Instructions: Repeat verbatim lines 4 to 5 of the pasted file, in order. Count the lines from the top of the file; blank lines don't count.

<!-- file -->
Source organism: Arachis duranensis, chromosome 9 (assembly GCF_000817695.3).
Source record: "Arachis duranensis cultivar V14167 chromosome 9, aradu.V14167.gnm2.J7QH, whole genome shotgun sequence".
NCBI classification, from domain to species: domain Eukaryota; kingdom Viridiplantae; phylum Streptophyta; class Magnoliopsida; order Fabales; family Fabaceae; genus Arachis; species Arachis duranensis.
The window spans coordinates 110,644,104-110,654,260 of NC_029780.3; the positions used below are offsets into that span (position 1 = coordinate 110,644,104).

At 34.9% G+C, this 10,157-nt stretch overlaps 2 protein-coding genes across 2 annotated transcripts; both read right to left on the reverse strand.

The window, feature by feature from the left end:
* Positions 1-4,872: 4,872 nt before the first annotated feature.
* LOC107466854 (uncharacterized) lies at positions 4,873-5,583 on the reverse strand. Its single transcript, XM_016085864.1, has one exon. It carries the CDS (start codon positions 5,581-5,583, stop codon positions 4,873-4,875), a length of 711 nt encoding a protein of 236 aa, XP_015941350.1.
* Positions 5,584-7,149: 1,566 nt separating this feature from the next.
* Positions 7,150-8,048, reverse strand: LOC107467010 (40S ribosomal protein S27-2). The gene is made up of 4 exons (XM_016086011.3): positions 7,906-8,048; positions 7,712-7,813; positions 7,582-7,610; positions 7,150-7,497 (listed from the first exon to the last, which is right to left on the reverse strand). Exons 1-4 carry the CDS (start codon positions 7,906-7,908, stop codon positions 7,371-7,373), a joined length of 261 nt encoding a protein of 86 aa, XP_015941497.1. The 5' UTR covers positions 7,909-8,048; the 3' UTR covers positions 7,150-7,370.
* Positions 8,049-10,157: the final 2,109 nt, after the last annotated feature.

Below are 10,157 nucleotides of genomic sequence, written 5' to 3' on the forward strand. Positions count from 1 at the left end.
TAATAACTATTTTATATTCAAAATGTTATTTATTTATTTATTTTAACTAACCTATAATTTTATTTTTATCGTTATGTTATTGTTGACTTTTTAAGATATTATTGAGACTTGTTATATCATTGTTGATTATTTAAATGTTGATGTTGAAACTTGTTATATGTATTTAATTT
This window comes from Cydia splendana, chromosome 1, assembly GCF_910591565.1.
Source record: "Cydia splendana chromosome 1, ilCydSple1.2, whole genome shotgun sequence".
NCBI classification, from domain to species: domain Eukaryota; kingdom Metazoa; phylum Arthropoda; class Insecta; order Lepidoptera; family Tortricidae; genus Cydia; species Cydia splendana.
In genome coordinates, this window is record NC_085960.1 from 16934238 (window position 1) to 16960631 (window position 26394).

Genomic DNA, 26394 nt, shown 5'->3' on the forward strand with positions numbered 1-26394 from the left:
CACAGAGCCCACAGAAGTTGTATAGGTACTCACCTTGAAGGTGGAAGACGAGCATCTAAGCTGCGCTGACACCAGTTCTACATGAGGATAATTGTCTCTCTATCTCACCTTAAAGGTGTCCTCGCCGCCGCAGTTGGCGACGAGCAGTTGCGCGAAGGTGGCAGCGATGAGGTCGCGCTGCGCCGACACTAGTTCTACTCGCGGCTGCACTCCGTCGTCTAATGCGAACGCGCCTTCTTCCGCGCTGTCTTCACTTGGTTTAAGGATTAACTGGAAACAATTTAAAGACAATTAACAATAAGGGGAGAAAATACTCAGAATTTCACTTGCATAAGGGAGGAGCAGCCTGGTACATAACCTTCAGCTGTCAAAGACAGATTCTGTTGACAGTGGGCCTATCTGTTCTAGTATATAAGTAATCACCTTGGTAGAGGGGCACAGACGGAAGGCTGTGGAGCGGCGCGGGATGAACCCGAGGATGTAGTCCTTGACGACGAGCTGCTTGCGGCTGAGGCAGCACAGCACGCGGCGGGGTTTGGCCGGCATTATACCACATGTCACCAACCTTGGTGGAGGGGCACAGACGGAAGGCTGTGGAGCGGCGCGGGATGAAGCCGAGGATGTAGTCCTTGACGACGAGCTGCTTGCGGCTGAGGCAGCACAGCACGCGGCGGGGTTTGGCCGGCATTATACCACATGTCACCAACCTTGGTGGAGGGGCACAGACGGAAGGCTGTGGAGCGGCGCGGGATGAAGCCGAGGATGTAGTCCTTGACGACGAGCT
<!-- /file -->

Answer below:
The window spans coordinates 110,644,104-110,654,260 of NC_029780.3; the positions used below are offsets into that span (position 1 = coordinate 110,644,104).

At 34.9% G+C, this 10,157-nt stretch overlaps 2 protein-coding genes across 2 annotated transcripts; both read right to left on the reverse strand.